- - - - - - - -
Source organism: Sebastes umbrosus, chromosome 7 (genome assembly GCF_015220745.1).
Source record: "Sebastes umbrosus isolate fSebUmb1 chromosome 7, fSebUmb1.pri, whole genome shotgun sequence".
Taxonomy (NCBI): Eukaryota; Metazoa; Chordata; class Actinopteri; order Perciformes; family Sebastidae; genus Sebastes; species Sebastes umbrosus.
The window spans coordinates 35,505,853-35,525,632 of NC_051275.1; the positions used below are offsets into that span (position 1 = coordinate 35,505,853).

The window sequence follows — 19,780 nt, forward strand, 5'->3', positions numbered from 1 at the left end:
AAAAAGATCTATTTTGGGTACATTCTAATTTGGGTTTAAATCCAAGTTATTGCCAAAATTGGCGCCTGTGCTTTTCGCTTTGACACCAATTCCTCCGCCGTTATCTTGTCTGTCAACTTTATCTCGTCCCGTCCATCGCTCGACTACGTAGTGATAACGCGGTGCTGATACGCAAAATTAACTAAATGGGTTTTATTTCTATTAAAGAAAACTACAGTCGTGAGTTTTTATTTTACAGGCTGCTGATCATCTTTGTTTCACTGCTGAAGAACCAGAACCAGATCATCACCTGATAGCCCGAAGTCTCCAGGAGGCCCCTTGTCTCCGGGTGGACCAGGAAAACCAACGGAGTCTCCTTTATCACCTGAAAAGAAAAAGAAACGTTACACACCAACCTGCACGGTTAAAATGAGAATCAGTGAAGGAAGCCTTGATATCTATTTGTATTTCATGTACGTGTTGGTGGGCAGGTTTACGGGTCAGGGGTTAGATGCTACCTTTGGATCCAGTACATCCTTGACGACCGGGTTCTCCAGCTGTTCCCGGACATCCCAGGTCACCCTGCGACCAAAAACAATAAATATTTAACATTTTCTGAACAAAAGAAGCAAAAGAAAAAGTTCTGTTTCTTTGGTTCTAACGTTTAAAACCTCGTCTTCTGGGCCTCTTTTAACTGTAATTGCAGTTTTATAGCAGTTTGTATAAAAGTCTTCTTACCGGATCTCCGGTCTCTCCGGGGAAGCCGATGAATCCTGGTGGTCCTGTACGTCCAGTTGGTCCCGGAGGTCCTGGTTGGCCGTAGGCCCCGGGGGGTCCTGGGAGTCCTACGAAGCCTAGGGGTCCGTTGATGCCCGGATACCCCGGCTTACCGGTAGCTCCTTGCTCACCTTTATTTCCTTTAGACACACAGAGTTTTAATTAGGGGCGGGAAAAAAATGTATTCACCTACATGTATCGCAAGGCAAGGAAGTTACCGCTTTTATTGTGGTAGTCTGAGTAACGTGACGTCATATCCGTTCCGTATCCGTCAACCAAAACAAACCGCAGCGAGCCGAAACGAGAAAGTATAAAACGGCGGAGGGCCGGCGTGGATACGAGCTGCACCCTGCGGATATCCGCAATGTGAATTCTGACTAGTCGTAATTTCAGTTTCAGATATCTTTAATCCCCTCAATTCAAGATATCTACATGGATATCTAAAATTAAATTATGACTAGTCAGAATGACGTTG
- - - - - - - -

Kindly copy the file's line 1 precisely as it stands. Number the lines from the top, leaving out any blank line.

Source organism: Sebastes umbrosus, chromosome 7 (genome assembly GCF_015220745.1).